Tuesday, May 16, 2006

Diebold: Keeping America Safe From Democracy

A new report is out by Harri Hursti, a computer programmer in Finland, who tested Diebold's machines to see if they could be hacked to alter election returns.

Hursti, in participation with BlackBoxVoting.org, has released a report which detail several vulnerabilities with the Diebold machines - now the most used machines in the United States.

In short, Hursti's report says that the machines can easily be compromised if a hacker has a few minutes of time with the machine. Compromises can be very difficult to detect. In the process of "installing" updates to the software, malicious code could be written into the install and the machine would still report a successful installation of updates. The hack could cause the machines to fail to work or, worse, alter votes without anyone detecting the comprised vote.

So, today, which is a day of voting in New York for local school boards and school propositions, I thank my lucky stars that I'm still voting on those fantastic, old 2 ton pull-lever voting machines.

Tuesday, May 09, 2006

Faulting David Horowitz



A group called Free Exchange on Campus has produced a document countering the many baseless claims Horowitz makes in his book The Professors. The find many niggly little errors, such as that only 100 professors are profiled in the book (Horowitz claims that there's actually 103 profiled, because he discusses 3 in his introduction). They also find more weighty problems, such as a lack of any evidence supporting his claim that conservative students are being punished by liberal professors by lowering their grades.

Thank goodness. I think some academics would prefer to just ignore Horowitz on the hopes that he would just go away. But, he's not likely to do that, and it's better that the claims get countered than to let them stand.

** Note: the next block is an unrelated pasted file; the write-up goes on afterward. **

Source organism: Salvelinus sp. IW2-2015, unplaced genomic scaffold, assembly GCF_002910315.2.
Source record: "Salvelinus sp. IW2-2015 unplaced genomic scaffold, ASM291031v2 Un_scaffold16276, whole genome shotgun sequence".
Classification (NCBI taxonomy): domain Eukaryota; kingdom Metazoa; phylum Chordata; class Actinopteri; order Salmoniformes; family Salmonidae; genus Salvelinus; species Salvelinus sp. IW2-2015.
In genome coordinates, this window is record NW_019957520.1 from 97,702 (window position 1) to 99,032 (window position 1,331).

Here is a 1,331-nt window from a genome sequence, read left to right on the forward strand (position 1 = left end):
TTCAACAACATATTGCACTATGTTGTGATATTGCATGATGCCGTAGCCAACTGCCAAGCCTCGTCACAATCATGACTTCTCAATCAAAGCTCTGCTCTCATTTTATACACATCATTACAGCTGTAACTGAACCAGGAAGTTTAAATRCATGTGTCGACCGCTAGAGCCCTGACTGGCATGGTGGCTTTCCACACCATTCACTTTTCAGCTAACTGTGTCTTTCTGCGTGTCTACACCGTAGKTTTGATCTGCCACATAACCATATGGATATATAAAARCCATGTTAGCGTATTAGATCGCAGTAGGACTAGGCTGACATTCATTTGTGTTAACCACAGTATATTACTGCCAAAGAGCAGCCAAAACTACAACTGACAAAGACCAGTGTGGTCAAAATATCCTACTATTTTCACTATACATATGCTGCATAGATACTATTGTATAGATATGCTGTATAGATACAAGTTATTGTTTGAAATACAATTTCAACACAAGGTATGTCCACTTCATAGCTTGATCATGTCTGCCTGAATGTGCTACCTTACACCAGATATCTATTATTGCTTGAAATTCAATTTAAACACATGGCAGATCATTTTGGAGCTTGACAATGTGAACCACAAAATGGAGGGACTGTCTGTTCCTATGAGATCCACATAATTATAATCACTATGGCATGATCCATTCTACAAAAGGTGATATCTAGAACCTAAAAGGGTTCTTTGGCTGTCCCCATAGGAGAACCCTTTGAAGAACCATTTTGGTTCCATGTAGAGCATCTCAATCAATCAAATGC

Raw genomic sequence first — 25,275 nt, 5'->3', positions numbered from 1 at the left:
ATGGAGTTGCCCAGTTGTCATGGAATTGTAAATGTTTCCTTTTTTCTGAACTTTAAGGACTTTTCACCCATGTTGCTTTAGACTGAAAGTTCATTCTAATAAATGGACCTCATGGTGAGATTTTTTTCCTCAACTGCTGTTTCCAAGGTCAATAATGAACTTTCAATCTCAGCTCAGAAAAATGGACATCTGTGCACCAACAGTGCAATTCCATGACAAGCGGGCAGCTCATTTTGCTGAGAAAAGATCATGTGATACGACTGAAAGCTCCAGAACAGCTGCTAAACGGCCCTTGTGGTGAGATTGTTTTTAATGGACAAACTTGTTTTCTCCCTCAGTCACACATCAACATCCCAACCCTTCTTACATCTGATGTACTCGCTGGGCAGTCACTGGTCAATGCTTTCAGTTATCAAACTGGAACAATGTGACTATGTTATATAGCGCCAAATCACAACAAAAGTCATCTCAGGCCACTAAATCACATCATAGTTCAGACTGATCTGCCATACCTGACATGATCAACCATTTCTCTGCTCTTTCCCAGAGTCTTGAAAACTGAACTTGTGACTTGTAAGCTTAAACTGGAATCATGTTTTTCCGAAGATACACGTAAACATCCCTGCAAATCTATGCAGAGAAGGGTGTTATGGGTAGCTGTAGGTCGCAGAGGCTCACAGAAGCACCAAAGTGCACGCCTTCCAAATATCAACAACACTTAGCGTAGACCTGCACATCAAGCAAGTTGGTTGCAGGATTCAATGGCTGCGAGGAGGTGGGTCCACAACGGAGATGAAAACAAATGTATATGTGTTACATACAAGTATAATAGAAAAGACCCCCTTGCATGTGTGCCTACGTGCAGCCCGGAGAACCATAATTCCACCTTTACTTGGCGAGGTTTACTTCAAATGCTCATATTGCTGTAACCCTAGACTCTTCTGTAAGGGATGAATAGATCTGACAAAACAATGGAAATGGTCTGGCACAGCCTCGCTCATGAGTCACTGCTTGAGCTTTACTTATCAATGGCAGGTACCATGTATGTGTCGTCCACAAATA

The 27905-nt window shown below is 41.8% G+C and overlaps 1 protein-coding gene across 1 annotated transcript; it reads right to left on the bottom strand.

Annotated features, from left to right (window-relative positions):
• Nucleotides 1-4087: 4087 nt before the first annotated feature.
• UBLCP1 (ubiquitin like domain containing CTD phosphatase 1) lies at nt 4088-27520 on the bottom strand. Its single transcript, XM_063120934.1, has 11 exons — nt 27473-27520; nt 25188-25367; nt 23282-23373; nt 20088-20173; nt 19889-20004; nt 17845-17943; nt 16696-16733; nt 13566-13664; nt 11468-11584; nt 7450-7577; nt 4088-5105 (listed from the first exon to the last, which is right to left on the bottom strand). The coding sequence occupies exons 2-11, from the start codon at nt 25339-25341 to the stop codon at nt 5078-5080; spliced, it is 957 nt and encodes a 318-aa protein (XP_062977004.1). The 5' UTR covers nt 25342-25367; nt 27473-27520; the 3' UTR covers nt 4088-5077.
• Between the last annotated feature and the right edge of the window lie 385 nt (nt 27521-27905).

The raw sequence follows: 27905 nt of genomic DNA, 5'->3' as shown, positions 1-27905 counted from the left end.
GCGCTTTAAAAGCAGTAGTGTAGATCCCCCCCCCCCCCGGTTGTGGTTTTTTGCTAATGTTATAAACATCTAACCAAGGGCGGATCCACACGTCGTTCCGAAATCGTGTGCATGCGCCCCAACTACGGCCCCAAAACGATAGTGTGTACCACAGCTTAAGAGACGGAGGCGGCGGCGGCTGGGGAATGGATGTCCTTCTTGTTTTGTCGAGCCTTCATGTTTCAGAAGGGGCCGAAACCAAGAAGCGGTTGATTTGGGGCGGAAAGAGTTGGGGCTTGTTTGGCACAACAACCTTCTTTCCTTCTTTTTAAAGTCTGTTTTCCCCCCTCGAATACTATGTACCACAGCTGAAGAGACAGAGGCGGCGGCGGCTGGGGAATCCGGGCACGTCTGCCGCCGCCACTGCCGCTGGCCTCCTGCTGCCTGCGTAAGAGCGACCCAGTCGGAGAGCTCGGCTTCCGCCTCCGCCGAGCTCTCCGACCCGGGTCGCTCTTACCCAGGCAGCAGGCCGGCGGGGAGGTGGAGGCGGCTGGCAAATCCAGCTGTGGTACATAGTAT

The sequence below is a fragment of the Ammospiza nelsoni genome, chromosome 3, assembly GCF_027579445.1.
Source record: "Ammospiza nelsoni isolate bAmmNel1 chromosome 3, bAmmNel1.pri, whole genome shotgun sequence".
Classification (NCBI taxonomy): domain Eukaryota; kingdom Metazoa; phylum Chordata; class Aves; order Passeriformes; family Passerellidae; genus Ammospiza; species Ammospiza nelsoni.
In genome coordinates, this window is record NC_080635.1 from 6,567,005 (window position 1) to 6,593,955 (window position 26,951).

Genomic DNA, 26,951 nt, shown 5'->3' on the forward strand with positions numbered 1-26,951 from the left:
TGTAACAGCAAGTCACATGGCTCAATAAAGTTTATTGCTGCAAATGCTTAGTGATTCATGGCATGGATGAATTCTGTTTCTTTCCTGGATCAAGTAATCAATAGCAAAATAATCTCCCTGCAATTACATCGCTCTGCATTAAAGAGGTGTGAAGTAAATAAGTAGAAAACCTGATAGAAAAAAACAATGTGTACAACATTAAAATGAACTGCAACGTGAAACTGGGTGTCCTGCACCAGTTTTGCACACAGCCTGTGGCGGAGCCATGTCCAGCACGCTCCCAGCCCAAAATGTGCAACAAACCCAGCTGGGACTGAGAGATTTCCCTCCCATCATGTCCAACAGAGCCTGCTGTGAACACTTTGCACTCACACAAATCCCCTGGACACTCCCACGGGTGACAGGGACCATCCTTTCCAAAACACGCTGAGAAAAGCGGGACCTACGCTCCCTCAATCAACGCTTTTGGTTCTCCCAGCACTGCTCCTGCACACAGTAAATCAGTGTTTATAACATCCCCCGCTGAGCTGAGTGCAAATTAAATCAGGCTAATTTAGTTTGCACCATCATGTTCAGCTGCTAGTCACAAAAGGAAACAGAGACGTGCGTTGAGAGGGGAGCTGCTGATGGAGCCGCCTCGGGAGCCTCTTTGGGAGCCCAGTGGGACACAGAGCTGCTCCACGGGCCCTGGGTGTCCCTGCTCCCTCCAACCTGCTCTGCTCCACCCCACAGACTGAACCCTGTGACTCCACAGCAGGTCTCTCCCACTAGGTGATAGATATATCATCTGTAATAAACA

Academia, intellectually, is about falsifying, truth telling, and producing compelling argument. It's time we tell the truth and let it speak louder than Horowitz.

For more info, there's a good story in Inside Higher Ed this morning.

Sunday, May 07, 2006

When Rumsfeld Lied 2,414 Died and Thousands Injured (and it's not over yet)


After watching my pre-recorded episodes of the Simpsons last night, I flipped through the channels looking for something to watch as I stalled going to bed. I landed on C-SPAN, which was showing a purple heart award ceremony. Seven men and women stood in front of the dias in their military fatigues to receive the award, their family members by their sides. Two men were in wheel chairs; a woman walked with a prosthetic leg. As the medals were awarded, family members softly wept. I did too.

This is not news, but it's worth being said: The war in Iraq has taken a terrible toll on our military members and their families. And, I found myself asking as I watched last night: To what end?

When Donald Rumsfeld beat the drum for war in 2002 and early 2003, I was doubtful of his claims of chemical, biological and nuclear weapons in Iraq and his claims of a link between Iraq and al Qaeda. Now, more than three years later, the press is finally highlighting the claims made before war and the reality that we now face - no weapons, no connection between Iraq and al Qaeda, massive loss of life and limb of Americans sent to "liberate" Iraqi people and of the Iraqis we're supposed to be liberating.

Times Union reporter Eric Rosenberg wrote an article that was published this morning (in the paper but not on their website) that details the claims Rumsfeld made before we went to war and the claims he's made since, denying the original claims.

At a forum in Atlanta last Thursday, Rumsfeld was challenged by a questioner. The questioner claimed that Rumsfeld had lied when he said that he knew where the weapons were located in Iraq in the days leading up the war. Rumself replied
"I did not. I said I knew where 'suspect' sites were."
But Rosenberg's investigation on Rumsfeld's claims in 2002 and 2003 prove otherwise:
On March 30, 2003, 11 days into the war, Rumsfeld was asked in an ABC News interview if he was surprised that American forces had not yet found any weapons of mass destruction.

"Not at all," Rumsfeld said, according to an official Pentagon transcript. "The area in the south and the west and the north that coalition forces control is substantial. It happens not to be the area where weapons of mass destruction were dispersed. We know where they are. They're in the area around Tikrit and Baghdad and east, west, south, and north somewhat."
Well, not exactly.

So, because of the deception, the claims of certainty that Hussein threatened the security of the United States, we went to war. But, the claims were false, and the war our men and women continue to fight is premised on false assumptions.

We can tell ourselves that we're fighting a war on terror, but it feels to me that we're fighting figments of Donald Rumsfeld's imagination. And the price we pay for that fight is precious life.